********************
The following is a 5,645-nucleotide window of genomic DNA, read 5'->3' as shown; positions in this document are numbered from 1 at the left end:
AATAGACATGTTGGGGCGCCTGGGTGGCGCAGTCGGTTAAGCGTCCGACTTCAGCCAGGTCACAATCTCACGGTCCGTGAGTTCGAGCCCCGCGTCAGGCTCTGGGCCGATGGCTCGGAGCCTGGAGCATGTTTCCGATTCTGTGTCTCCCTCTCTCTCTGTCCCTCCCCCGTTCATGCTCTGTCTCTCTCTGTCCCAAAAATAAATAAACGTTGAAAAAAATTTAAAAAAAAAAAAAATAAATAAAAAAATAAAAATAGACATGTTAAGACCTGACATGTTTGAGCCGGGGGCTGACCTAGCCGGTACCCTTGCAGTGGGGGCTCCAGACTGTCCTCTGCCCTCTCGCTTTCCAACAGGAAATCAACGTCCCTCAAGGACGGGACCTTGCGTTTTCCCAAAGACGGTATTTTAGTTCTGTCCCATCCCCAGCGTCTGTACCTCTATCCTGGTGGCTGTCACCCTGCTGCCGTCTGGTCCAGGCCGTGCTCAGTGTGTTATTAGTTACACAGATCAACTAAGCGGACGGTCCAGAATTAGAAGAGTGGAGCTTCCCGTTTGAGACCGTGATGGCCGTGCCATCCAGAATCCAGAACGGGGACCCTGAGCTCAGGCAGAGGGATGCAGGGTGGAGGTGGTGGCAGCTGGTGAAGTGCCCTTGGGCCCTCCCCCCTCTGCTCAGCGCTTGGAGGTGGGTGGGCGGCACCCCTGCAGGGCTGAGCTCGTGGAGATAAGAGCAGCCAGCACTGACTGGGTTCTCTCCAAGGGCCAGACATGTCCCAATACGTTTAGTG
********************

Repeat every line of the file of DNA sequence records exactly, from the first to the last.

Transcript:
The following is a 5,645-nucleotide window of genomic DNA, read 5'->3' as shown; positions in this document are numbered from 1 at the left end:
AATAGACATGTTGGGGCGCCTGGGTGGCGCAGTCGGTTAAGCGTCCGACTTCAGCCAGGTCACAATCTCACGGTCCGTGAGTTCGAGCCCCGCGTCAGGCTCTGGGCCGATGGCTCGGAGCCTGGAGCATGTTTCCGATTCTGTGTCTCCCTCTCTCTCTGTCCCTCCCCCGTTCATGCTCTGTCTCTCTCTGTCCCAAAAATAAATAAACGTTGAAAAAAATTTAAAAAAAAAAAAAATAAATAAAAAAATAAAAATAGACATGTTAAGACCTGACATGTTTGAGCCGGGGGCTGACCTAGCCGGTACCCTTGCAGTGGGGGCTCCAGACTGTCCTCTGCCCTCTCGCTTTCCAACAGGAAATCAACGTCCCTCAAGGACGGGACCTTGCGTTTTCCCAAAGACGGTATTTTAGTTCTGTCCCATCCCCAGCGTCTGTACCTCTATCCTGGTGGCTGTCACCCTGCTGCCGTCTGGTCCAGGCCGTGCTCAGTGTGTTATTAGTTACACAGATCAACTAAGCGGACGGTCCAGAATTAGAAGAGTGGAGCTTCCCGTTTGAGACCGTGATGGCCGTGCCATCCAGAATCCAGAACGGGGACCCTGAGCTCAGGCAGAGGGATGCAGGGTGGAGGTGGTGGCAGCTGGTGAAGTGCCCTTGGGCCCTCCCCCCTCTGCTCAGCGCTTGGAGGTGGGTGGGCGGCACCCCTGCAGGGCTGAGCTCGTGGAGATAAGAGCAGCCAGCACTGACTGGGTTCTCTCCAAGGGCCAGACATGTCCCAATACGTTTAGTG